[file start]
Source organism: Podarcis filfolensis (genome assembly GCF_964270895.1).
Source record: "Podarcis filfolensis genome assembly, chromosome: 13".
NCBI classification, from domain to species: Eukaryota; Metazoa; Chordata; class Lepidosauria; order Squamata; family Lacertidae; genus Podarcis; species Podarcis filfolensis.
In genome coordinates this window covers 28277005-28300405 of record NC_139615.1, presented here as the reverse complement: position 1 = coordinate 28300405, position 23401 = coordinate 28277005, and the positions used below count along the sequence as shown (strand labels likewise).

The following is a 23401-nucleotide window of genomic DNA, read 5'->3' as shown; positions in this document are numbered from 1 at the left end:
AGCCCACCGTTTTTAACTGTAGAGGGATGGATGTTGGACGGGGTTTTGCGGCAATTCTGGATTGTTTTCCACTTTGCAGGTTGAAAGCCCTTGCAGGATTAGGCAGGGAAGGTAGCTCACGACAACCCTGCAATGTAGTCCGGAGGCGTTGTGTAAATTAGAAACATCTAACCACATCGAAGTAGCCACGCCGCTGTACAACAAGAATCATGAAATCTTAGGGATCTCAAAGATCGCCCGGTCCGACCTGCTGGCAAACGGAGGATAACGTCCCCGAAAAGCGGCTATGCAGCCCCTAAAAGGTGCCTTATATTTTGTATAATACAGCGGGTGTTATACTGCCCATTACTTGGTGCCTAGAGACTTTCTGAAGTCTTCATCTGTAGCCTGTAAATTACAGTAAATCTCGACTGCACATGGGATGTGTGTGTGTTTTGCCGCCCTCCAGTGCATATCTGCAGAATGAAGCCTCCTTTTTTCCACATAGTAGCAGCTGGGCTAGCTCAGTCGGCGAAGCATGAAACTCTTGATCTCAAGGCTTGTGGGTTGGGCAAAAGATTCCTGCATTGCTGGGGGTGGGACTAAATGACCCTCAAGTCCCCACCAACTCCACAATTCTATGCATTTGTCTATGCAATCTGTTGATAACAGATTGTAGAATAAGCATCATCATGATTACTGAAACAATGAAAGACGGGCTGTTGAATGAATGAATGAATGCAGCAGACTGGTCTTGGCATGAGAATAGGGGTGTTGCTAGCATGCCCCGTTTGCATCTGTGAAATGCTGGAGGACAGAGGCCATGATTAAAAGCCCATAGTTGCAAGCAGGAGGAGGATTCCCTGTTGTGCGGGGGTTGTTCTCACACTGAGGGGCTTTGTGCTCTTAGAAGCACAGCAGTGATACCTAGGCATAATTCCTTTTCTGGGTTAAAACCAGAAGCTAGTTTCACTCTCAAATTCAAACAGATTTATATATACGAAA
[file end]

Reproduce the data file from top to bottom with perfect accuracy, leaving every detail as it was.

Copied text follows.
Source organism: Podarcis filfolensis (genome assembly GCF_964270895.1).
Source record: "Podarcis filfolensis genome assembly, chromosome: 13".
NCBI classification, from domain to species: Eukaryota; Metazoa; Chordata; class Lepidosauria; order Squamata; family Lacertidae; genus Podarcis; species Podarcis filfolensis.
In genome coordinates this window covers 28277005-28300405 of record NC_139615.1, presented here as the reverse complement: position 1 = coordinate 28300405, position 23401 = coordinate 28277005, and the positions used below count along the sequence as shown (strand labels likewise).

The following is a 23401-nucleotide window of genomic DNA, read 5'->3' as shown; positions in this document are numbered from 1 at the left end:
AGCCCACCGTTTTTAACTGTAGAGGGATGGATGTTGGACGGGGTTTTGCGGCAATTCTGGATTGTTTTCCACTTTGCAGGTTGAAAGCCCTTGCAGGATTAGGCAGGGAAGGTAGCTCACGACAACCCTGCAATGTAGTCCGGAGGCGTTGTGTAAATTAGAAACATCTAACCACATCGAAGTAGCCACGCCGCTGTACAACAAGAATCATGAAATCTTAGGGATCTCAAAGATCGCCCGGTCCGACCTGCTGGCAAACGGAGGATAACGTCCCCGAAAAGCGGCTATGCAGCCCCTAAAAGGTGCCTTATATTTTGTATAATACAGCGGGTGTTATACTGCCCATTACTTGGTGCCTAGAGACTTTCTGAAGTCTTCATCTGTAGCCTGTAAATTACAGTAAATCTCGACTGCACATGGGATGTGTGTGTGTTTTGCCGCCCTCCAGTGCATATCTGCAGAATGAAGCCTCCTTTTTTCCACATAGTAGCAGCTGGGCTAGCTCAGTCGGCGAAGCATGAAACTCTTGATCTCAAGGCTTGTGGGTTGGGCAAAAGATTCCTGCATTGCTGGGGGTGGGACTAAATGACCCTCAAGTCCCCACCAACTCCACAATTCTATGCATTTGTCTATGCAATCTGTTGATAACAGATTGTAGAATAAGCATCATCATGATTACTGAAACAATGAAAGACGGGCTGTTGAATGAATGAATGAATGCAGCAGACTGGTCTTGGCATGAGAATAGGGGTGTTGCTAGCATGCCCCGTTTGCATCTGTGAAATGCTGGAGGACAGAGGCCATGATTAAAAGCCCATAGTTGCAAGCAGGAGGAGGATTCCCTGTTGTGCGGGGGTTGTTCTCACACTGAGGGGCTTTGTGCTCTTAGAAGCACAGCAGTGATACCTAGGCATAATTCCTTTTCTGGGTTAAAACCAGAAGCTAGTTTCACTCTCAAATTCAAACAGATTTATATATACGAAA